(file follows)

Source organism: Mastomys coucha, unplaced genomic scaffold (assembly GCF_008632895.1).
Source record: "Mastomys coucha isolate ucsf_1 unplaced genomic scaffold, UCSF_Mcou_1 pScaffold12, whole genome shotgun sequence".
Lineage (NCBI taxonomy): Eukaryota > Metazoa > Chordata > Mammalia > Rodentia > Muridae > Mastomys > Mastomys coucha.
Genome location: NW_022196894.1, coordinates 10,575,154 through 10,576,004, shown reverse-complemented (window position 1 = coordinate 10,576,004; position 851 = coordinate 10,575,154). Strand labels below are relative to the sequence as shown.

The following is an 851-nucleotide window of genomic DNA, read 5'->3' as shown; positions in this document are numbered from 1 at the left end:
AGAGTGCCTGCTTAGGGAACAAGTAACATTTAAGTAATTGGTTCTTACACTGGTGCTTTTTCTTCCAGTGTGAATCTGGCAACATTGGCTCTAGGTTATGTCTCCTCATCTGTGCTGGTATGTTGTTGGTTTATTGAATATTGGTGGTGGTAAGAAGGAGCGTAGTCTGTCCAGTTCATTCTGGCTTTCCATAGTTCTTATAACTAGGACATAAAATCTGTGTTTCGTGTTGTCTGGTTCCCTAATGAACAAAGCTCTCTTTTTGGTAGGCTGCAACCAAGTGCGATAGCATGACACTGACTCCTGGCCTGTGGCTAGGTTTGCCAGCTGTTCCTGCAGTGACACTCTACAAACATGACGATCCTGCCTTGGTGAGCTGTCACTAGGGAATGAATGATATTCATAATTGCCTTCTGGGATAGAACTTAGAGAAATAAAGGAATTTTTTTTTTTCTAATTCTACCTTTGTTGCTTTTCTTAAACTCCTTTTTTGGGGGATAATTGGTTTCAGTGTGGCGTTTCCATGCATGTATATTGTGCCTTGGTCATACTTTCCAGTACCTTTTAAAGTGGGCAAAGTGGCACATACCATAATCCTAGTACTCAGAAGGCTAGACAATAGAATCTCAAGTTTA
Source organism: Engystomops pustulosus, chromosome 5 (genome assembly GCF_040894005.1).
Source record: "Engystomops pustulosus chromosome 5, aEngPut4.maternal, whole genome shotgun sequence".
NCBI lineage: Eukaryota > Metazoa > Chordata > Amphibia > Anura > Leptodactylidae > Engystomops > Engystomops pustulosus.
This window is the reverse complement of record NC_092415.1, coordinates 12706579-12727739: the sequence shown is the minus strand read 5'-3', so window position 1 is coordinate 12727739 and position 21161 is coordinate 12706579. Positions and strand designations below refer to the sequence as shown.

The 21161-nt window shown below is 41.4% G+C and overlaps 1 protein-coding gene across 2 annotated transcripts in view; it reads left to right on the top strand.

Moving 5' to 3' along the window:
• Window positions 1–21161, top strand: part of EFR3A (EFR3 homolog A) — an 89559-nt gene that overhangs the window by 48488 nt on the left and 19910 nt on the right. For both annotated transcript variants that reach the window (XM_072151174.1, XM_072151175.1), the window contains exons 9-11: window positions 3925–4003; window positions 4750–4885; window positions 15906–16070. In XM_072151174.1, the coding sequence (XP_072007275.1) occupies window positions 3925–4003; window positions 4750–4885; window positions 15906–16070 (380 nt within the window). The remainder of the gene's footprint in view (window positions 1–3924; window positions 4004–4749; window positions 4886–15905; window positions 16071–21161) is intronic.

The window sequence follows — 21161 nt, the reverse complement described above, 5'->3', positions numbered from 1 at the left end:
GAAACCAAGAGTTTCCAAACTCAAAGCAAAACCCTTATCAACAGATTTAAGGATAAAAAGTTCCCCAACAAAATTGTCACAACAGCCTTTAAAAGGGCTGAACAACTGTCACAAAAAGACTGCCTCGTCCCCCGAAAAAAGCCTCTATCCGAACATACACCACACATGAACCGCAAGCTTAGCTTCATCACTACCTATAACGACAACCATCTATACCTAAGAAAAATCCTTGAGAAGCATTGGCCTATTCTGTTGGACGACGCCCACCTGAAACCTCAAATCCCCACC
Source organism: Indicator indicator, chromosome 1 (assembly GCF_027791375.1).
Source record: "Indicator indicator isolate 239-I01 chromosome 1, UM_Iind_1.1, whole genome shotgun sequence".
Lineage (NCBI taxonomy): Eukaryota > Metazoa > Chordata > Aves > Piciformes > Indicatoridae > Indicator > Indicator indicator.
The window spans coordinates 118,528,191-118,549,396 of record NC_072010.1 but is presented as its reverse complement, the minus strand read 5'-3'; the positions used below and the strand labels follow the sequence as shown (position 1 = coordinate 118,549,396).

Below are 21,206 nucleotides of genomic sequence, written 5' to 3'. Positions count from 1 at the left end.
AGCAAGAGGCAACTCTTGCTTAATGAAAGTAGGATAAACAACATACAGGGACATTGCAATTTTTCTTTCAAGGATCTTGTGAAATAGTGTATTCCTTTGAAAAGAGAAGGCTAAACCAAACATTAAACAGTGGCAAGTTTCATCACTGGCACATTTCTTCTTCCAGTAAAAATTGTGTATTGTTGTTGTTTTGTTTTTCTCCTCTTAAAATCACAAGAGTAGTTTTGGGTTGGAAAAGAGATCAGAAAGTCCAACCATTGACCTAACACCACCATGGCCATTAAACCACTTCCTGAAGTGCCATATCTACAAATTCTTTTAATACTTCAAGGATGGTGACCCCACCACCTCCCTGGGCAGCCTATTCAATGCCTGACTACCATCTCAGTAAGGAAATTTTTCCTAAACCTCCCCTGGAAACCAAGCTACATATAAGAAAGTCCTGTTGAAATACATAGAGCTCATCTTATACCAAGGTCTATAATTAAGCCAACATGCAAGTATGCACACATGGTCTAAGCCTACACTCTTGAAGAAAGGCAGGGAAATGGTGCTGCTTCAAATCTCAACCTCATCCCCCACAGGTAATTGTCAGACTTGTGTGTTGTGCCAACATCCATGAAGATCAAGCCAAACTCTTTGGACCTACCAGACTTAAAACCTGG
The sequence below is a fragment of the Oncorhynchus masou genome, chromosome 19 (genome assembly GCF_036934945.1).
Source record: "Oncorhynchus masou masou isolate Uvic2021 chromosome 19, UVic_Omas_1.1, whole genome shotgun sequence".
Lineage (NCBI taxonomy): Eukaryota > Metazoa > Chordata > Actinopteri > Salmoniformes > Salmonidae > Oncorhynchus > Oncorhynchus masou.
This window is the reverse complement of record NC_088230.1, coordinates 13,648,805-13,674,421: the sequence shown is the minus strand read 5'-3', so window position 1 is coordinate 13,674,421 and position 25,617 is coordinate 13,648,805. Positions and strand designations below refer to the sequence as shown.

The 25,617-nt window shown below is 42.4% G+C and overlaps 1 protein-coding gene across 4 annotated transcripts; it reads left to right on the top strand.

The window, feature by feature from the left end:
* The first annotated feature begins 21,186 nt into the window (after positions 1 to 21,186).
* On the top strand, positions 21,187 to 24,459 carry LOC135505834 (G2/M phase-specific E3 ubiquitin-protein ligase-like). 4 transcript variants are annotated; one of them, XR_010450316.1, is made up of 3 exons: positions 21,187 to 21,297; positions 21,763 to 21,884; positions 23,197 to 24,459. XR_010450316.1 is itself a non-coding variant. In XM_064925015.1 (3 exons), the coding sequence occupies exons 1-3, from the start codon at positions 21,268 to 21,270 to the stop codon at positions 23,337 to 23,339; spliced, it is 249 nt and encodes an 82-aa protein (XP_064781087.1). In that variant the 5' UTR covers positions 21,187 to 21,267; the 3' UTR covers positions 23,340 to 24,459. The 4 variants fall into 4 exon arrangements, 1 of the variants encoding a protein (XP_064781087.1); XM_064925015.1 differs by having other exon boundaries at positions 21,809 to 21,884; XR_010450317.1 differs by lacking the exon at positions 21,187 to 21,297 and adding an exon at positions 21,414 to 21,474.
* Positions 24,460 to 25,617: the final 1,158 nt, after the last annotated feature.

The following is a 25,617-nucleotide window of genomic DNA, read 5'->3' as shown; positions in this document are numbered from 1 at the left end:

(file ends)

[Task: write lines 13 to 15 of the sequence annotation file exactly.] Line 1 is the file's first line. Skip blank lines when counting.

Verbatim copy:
• Window positions 1–21161, top strand: part of EFR3A (EFR3 homolog A) — an 89559-nt gene that overhangs the window by 48488 nt on the left and 19910 nt on the right. For both annotated transcript variants that reach the window (XM_072151174.1, XM_072151175.1), the window contains exons 9-11: window positions 3925–4003; window positions 4750–4885; window positions 15906–16070. In XM_072151174.1, the coding sequence (XP_072007275.1) occupies window positions 3925–4003; window positions 4750–4885; window positions 15906–16070 (380 nt within the window). The remainder of the gene's footprint in view (window positions 1–3924; window positions 4004–4749; window positions 4886–15905; window positions 16071–21161) is intronic.

The window sequence follows — 21161 nt, the reverse complement described above, 5'->3', positions numbered from 1 at the left end:
GAAACCAAGAGTTTCCAAACTCAAAGCAAAACCCTTATCAACAGATTTAAGGATAAAAAGTTCCCCAACAAAATTGTCACAACAGCCTTTAAAAGGGCTGAACAACTGTCACAAAAAGACTGCCTCGTCCCCCGAAAAAAGCCTCTATCCGAACATACACCACACATGAACCGCAAGCTTAGCTTCATCACTACCTATAACGACAACCATCTATACCTAAGAAAAATCCTTGAGAAGCATTGGCCTATTCTGTTGGACGACGCCCACCTGAAACCTCAAATCCCCACC